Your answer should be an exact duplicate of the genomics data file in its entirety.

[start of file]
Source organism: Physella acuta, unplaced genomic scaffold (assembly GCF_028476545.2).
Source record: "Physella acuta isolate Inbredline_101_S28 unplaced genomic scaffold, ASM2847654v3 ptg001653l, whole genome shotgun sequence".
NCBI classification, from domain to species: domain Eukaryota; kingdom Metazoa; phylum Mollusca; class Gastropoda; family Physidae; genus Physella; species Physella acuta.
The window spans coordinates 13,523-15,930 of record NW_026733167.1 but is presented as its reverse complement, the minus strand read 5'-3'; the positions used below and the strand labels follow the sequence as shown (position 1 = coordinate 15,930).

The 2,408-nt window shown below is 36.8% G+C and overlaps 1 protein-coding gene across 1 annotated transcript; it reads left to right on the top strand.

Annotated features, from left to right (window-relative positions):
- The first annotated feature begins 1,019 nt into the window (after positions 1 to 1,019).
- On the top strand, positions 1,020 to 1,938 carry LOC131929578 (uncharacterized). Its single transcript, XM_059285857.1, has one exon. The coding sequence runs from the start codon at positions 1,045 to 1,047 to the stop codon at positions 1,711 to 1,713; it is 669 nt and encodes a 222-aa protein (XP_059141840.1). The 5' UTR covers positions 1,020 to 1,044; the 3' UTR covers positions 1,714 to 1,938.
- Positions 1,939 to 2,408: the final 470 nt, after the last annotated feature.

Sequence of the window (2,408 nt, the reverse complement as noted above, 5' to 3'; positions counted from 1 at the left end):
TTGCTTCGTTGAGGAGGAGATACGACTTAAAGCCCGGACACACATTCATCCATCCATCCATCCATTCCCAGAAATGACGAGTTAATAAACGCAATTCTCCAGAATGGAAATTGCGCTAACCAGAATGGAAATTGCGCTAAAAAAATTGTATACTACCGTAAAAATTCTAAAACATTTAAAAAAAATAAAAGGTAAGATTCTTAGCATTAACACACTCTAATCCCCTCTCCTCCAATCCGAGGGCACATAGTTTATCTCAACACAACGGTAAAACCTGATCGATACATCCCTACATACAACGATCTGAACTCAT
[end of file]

Source organism: Physella acuta, unplaced genomic scaffold (assembly GCF_028476545.2).
Source record: "Physella acuta isolate Inbredline_101_S28 unplaced genomic scaffold, ASM2847654v3 ptg001653l, whole genome shotgun sequence".
NCBI classification, from domain to species: domain Eukaryota; kingdom Metazoa; phylum Mollusca; class Gastropoda; family Physidae; genus Physella; species Physella acuta.
The window spans coordinates 13,523-15,930 of record NW_026733167.1 but is presented as its reverse complement, the minus strand read 5'-3'; the positions used below and the strand labels follow the sequence as shown (position 1 = coordinate 15,930).

The 2,408-nt window shown below is 36.8% G+C and overlaps 1 protein-coding gene across 1 annotated transcript; it reads left to right on the top strand.

Annotated features, from left to right (window-relative positions):
- The first annotated feature begins 1,019 nt into the window (after positions 1 to 1,019).
- On the top strand, positions 1,020 to 1,938 carry LOC131929578 (uncharacterized). Its single transcript, XM_059285857.1, has one exon. The coding sequence runs from the start codon at positions 1,045 to 1,047 to the stop codon at positions 1,711 to 1,713; it is 669 nt and encodes a 222-aa protein (XP_059141840.1). The 5' UTR covers positions 1,020 to 1,044; the 3' UTR covers positions 1,714 to 1,938.
- Positions 1,939 to 2,408: the final 470 nt, after the last annotated feature.

Sequence of the window (2,408 nt, the reverse complement as noted above, 5' to 3'; positions counted from 1 at the left end):
TTGCTTCGTTGAGGAGGAGATACGACTTAAAGCCCGGACACACATTCATCCATCCATCCATCCATTCCCAGAAATGACGAGTTAATAAACGCAATTCTCCAGAATGGAAATTGCGCTAACCAGAATGGAAATTGCGCTAAAAAAATTGTATACTACCGTAAAAATTCTAAAACATTTAAAAAAAATAAAAGGTAAGATTCTTAGCATTAACACACTCTAATCCCCTCTCCTCCAATCCGAGGGCACATAGTTTATCTCAACACAACGGTAAAACCTGATCGATACATCCCTACATACAACGATCTGAACTCAT